How to Hide the Smell of Cannabis Naturally
For many, the aromatic terpenes found in the oils of cannabis plants are like an expensive perfume. Fresh bud contains an overload of scent. For the cannabis connoisseur, noting details and savoring each inhale is a part of the ritual and provides deep enjoyment. The process is much akin to wine lovers’ appreciation for a good nose.
Whether the scent of cannabis is loved or loathed, much is said about its pungent aroma, which many times can take on the well-known and highly distinguishable “skunky” odor.
For others, the scent of cannabis isn’t that desirable. If not stored properly, cannabis can also have a very strong “dank” odor (as many people know all too well!) For both freshness and to contain odor, always store in an air-tight glass jar in a dark, cool, and dry place.
Some parents may also want to mask cannabis aromas from children, if they have not yet reached an age of comprehension for responsible cannabis use. Though there are more discrete methods of using cannabis, including vaping, edibles, tinctures, etc., sometimes one might just want to enjoy a smoke.
However, before reaching for cologne or perfume, spraying the room with an air freshener, or lighting up a typical scented candle, keep in mind the health side effects of these cover-ups. You may want to save these for special occasions, or start avoiding them altogether.
Why it’s not healthy to use artificial fragrances to cover up the smell of cannabis (or use in general)
There are several health reasons behind not using things like artificially scented candles, perfumes, and colognes to cover up the smell of cannabis.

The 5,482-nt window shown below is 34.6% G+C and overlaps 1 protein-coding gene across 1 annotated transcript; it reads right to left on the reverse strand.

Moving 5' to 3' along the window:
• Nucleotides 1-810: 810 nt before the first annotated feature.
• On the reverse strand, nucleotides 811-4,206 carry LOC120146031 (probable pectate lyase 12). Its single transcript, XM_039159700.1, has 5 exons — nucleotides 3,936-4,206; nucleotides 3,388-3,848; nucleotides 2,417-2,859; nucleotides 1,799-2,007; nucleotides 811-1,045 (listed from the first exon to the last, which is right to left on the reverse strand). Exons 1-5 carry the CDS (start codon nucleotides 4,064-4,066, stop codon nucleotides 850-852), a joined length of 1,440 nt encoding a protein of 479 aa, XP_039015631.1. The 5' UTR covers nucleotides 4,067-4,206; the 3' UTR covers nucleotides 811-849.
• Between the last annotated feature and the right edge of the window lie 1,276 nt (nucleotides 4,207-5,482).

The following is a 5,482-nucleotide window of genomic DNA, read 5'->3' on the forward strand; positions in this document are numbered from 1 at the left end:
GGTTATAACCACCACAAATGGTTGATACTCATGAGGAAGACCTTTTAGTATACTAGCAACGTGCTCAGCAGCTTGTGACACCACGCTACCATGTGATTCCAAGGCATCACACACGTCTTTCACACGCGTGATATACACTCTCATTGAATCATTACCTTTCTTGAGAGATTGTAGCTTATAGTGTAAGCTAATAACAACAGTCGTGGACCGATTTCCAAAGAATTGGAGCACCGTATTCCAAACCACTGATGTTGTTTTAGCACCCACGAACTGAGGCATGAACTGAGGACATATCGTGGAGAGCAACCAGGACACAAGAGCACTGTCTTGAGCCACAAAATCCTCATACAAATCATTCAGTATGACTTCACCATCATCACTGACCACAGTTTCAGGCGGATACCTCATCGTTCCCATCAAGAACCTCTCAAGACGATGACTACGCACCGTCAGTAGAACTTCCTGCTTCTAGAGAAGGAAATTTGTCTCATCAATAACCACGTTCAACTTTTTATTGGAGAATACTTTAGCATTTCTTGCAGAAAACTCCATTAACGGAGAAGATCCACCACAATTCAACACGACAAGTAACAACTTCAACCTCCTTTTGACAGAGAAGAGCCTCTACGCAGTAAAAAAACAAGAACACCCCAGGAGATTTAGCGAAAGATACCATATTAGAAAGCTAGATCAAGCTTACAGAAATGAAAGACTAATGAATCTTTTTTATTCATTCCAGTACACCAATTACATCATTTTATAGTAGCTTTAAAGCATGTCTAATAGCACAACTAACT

If using cannabis for medicinal purposes (especially people with weakened immune systems), it’s highly recommended to avoid introducing any unnecessary chemicals into the body. Even for healthy people, exposure to chemicals can be very harmful for overall health.
One of the biggest offenders is phthalates, which are chemicals used extensively in different applications to make plastics more flexible and harder to break. Phthalates are used in such a diverse range of products – from detergents to automotive plastics to personal-care products like soap and shampoos. They are extremely hard to avoid, cautions the CDC. As such, phthalates are also very prevalent in fragrances.
However, fragrance manufacturers are not required to disclose that products contain phthalates, as ingredients used in perfumes and related products are considered to be trade secrets, according to Mind Body Green. A test by The Campaign for Safe Cosmetics found phthalates in 70% of the perfumes evaluated. Yet none of these were listed on the labels - confirming that industry-wide it’s a legitimate concern. Therefore, be extra cautious whenever the ingredient “fragrance” is listed, as more than likely phthalates are also present.
Numerous studies found adverse health effects associated with exposure to phthalates. According to the U.S. National Library of Medicine, certain phthalates are known to be endocrine disruptors. They have also been found to negatively affect human reproduction or development, and may even cause cancer. While it may be very difficult to evade phthalates exposure altogether, reading product labels carefully can help make to more informed choices.